Where it began
As the Terri Brodeur Foundation celebrates its milestones, we are taking a look back and talking with those who helped get the foundation started and who have continued to support its mission over the years of raising money and designating every dollar donated toward breast cancer research. This year marks the 15th anniversary of TBBCF, which was established in February 2006. We held our first walking marathon fundraiser in October 2006 and this year we are celebrating our 16th walk.
Meet Michelle Sottile-Hoyt and Doug Hoyt
Michelle Sottile-Hoyt wasn’t sure what to think in 2005 when she heard a fledgling foundation dedicated to funding research to find a cure for breast cancer wanted to name the organization after her sister Terri Brodeur, who had recently died from the disease.
Her brother-in-law, Tim Brodeur, who worked with Norma Logan at Pfizer Inc. had invited her to Logan’s home, where Logan was pitching an idea for a non-profit that would give 100 percent of fundraising dollars to breast cancer research. Logan welcomed Sottile-Hoyt with a hug and a smile.
“I was just taken by this woman who was fighting breast cancer herself and wanted to eradicate it,” Sottile-Hoyt said. “She reminded me of my sister. She was very kind and very warm. And she made you feel like she really knew you.”
After one meeting with Logan, she knew this was a project her late sister would have supported.
Sottile-Hoyt joined Logan’s friends and colleagues from Pfizer Inc. to help establish the Terri Brodeur Breast Cancer Foundation. Logan named it in honor of Terri, who she met while the two were going through breast cancer treatment together. Terri died in 2005 from the disease. Norma died six months later in 2006.
Logan’s idea was to raise money by hosting a “Walk Across Southeastern Connecticut ” which would be a signature event. A solid group of supporters and contributors, which included Sottile-Hoyt and her husband, Doug Hoyt, stepped up and have continued to remain involved ever since. Sotille-Hoyt is also a member of the Board of Directors.
They launched the foundation and sponsored the first walking marathon from Old Saybrook, where Terri lived with her husband and three children, to Harkness Memorial State Park in Waterford, where Terri grew up. Sottile-Hoyt said Norma spent summers at Harkness, where her grandfather was a groundskeeper.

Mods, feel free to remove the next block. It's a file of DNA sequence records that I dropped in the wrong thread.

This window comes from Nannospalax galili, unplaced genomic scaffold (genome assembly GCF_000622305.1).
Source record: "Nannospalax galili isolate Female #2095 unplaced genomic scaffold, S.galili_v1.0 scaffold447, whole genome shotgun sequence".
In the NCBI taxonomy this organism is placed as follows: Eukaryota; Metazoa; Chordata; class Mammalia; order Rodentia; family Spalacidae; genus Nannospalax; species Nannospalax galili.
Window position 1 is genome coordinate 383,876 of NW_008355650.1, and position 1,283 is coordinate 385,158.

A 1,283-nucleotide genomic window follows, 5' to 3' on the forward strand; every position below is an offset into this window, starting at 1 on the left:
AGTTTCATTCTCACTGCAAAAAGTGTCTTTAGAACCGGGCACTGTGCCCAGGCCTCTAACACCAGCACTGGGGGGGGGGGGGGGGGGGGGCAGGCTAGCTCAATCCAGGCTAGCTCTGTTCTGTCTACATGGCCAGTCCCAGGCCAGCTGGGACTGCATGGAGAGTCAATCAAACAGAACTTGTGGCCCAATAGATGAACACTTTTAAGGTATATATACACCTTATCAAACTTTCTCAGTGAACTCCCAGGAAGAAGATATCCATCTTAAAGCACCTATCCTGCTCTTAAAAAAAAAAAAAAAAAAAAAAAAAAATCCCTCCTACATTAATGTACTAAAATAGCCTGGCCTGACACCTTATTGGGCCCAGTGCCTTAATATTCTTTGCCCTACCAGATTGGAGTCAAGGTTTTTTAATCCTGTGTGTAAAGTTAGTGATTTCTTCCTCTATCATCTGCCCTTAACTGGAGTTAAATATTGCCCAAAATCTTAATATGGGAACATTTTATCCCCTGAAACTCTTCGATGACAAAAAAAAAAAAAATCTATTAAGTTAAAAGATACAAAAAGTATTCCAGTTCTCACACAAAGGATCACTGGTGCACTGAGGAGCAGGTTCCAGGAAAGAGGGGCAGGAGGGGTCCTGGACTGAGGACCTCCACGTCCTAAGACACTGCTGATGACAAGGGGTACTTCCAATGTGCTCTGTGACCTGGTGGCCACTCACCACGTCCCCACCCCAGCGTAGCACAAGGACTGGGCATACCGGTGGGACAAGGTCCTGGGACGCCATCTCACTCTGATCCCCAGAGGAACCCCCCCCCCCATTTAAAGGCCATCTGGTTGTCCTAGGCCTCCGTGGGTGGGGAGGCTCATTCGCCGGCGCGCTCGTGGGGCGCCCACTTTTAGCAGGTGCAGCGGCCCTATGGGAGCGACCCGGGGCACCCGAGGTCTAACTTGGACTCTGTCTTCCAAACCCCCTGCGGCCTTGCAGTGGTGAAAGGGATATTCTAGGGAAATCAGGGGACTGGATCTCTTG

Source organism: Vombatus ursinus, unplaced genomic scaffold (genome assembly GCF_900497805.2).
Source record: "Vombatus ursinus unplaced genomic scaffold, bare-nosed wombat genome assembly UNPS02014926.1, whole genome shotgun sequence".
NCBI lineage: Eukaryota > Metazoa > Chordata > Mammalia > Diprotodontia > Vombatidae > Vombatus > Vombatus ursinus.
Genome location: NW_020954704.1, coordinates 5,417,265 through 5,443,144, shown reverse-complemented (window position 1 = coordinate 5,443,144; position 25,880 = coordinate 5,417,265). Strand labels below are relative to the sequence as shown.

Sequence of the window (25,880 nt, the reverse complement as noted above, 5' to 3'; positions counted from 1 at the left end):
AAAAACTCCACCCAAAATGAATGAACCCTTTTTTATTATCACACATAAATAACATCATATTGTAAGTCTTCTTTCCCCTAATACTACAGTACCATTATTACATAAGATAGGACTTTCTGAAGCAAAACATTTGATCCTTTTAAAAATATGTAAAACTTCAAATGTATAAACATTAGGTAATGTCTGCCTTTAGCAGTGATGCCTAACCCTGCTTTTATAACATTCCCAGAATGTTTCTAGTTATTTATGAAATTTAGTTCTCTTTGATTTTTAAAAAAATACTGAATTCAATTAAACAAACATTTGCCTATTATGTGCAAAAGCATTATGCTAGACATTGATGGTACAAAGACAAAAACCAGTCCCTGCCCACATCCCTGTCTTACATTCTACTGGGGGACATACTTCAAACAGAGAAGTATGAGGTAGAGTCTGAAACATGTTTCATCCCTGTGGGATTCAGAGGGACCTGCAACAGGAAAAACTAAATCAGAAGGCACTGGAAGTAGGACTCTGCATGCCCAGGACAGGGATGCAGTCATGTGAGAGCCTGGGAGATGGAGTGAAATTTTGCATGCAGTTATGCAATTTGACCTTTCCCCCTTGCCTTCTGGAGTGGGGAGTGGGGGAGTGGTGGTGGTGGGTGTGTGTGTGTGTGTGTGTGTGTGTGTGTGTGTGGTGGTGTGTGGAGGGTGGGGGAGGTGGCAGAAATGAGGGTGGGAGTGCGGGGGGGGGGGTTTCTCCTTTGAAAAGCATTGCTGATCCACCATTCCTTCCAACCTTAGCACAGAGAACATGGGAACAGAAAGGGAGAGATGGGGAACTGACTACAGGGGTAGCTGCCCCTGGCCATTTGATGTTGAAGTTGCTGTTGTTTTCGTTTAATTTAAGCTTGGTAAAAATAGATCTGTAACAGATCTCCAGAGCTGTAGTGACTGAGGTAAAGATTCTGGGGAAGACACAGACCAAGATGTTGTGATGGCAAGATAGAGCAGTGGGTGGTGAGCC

Sottile-Hoyt has participated in 12 of the last 15 marathons and plans to participate in the virtual walk option for 2021. In 2007 she walked with Terri’s son Sean Brodeur, who was only 9 years old at the time. She has walked with one or a combination of all of Terri’s three children, Sean, Ashley, and Melanie. Terri’s other siblings, children, and in-laws have either walked or volunteered in every walk.
Aside from being a proud sister, she said being “Auntie Shell” is one of her biggest and proudest joys.
She walks “to push me, and I want the kids to be proud of their auntie,” she said.
“When I’m struggling, when it feels like my feet are walking on hot coals … I think one day of pain for me is nothing compared to what my sister, Norma and or other people go through who have fought or are fighting with chemotherapy and radiation,” she said.
Doug Hoyt has also supported the foundation from day one. His brother-in-law Tim Brodeur asked for his help that first year in setting up tables and chairs and corresponding items associated with opening and closing ceremonies. When the second walk came around in 2007, Tim asked Hoyt to be his co-captain. Since 2008, after Tim died, Hoyt has continued to be co-captain of opening and closing ceremonies. He has had numerous helpers along the way, who continue to ensure that the event runs smoothly and is successful.
Some of Hoyt’s responsibilities include transporting all walk day materials to and from Old Saybrook to Waterford; coordinating with Pfizer to borrow tables and chairs; and contacting local police departments for traffic cones. At the end of the walk, Hoyt usually has finished a 16-hour day, which doesn’t include helping the night before or the day after, and yearly walk captain meetings.
“I don’t mind giving and volunteering my time for a worthy cause,” he said. But for him there is an end goal. “I want to help out to the point that we no longer need the foundation.”
Sottile-Hoyt admitted that the foundation is bittersweet for her.
“I miss my sister, of course. But it’s nice to see her legacy go on. I’m more at peace now, 16 years out from her passing, than I was in the first few years,” she said.
Naming the foundation after Terri was “such an incredible gesture,” she said.
“I think my sister would be proud to have something so positive come from her suffering. She’d be honored knowing that all these people that didn’t know her, had no personal connection with her, walk or volunteer every year in her name and have raised millions for research.”
To date, the foundation has raised more than $5.2 million, which has been awarded in the form of grants to 52 breast cancer researchers. Most of the funds have been raised by the walking marathon.